- This model usually also allows the borrower to close the auction early if they are willing to pay for the current rates that the lenders are offering, often higher than the desired interest rate.
– Fixed Interest Market
- The platform usually sets the interest rates for the loans, often based on the level of risk.
- The lenders then purchase the parts of the loans that they like until the loan is fully sold.
- This model assumes that the platform has better expertise and so helps lenders in judging the risk and reward of each loan.
- It also usually allows for quicker matching than the pure marketplace model.
– Fully Managed Funds
- Lenders give the platform full authority to manage their funds, which are then managed as a pool of funds.
- The lender then decides which loans get funding and what interest rates and allocate the funds accordingly.
- This model does offer advantages in the form of even quicker loan funding and helps users reinvest their idle funds.
Market Size of P2P Lending
According to Stastia, P2P lending reached US$25 billion in 2014, and is expected to reach US$1 trillion by 2050. While there are still reservations about the product in general, in the US the product is gaining acceptance. Institutions have already started to enter the space to invest in whole loans and are starting to represent a large chunk of the loan originations.
Risk & Return
Banks earn their income from the interest rate spread they get from their borrowers and their savers. Banks essentially borrow money from savers to lend to borrowers.
Savers earn interest for the money they keep in the bank. However, because of the effect of inflation, savers usually lose money because the interest rates are often too low, so savers often have to invest their funds in assets that are higher yielding.
Higher perceived risk usually requires a higher return. While it is not always the case, this is the norm.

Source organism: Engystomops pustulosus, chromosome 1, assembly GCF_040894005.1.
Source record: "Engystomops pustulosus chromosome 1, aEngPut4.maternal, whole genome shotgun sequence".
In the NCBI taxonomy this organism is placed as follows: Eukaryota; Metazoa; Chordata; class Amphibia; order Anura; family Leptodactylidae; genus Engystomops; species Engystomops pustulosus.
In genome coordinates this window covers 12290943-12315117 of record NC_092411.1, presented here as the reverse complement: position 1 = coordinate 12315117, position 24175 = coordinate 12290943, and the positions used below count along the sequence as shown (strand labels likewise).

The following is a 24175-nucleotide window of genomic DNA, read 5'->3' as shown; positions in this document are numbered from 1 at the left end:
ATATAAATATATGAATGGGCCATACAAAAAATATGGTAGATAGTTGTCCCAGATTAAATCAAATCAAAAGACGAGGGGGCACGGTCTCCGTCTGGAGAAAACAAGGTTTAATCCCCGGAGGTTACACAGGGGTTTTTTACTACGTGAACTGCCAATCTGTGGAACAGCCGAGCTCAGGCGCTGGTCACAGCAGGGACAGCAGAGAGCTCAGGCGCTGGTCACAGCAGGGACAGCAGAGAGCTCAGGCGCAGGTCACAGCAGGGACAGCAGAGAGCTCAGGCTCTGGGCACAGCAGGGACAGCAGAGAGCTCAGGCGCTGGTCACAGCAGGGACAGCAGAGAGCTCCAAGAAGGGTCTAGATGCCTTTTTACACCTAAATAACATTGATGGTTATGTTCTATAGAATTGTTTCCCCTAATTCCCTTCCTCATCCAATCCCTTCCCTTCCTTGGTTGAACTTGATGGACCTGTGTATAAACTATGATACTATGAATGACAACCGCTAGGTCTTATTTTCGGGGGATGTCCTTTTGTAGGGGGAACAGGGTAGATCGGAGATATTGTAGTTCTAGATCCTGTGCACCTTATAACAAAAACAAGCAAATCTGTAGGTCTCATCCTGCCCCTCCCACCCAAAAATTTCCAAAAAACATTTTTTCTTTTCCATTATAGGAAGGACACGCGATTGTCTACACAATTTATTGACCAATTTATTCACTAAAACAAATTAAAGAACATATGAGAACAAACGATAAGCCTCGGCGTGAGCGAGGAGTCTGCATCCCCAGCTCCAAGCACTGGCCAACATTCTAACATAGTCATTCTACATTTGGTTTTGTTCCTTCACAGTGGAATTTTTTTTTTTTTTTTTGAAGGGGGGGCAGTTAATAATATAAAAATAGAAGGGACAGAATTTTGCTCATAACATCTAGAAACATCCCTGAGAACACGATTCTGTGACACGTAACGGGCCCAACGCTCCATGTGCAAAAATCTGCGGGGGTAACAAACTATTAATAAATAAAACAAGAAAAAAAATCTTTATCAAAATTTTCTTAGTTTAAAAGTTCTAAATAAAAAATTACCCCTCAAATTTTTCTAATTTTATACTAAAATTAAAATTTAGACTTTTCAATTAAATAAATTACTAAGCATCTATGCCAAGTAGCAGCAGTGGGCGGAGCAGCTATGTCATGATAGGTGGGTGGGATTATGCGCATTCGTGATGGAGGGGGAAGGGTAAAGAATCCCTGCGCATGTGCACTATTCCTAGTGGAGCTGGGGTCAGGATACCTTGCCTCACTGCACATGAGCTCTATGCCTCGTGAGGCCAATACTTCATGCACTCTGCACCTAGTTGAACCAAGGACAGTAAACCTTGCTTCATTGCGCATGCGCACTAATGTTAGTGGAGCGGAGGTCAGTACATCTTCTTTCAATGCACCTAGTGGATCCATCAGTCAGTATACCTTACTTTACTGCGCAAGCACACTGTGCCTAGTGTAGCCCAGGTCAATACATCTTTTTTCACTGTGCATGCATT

- While saving deposits and government bonds are considered safer assets, they also offer the lowest potential returns.
- Stocks or equities are then the next level of risk/reward lever, with complex financial products such as derivatives with the highest level of risk/reward.
- P2P lending falls between risk/reward level of deposit / bonds and stocks. It offers higher interest rates than deposits, but with less volatility than stocks.
If you reinvest your monthly interest, your interest generates its own interest, earning you higher interest over the whole year.
Compound interest is interest added to the principal of a deposit or loan so that the added interest also earns interest from then on. This addition of interest to the principal is called compounding. Compared with simple interest where only the principal earns interest, compound interest gives more benefit for lenders.
Default is common in lending. If you have a P2P platform, it is important to factor in the possibility that some or all of your borrowers will default on the funds you lent them. If you choose to lend through a P2P platform, you should only lend an amount which you can afford to lose.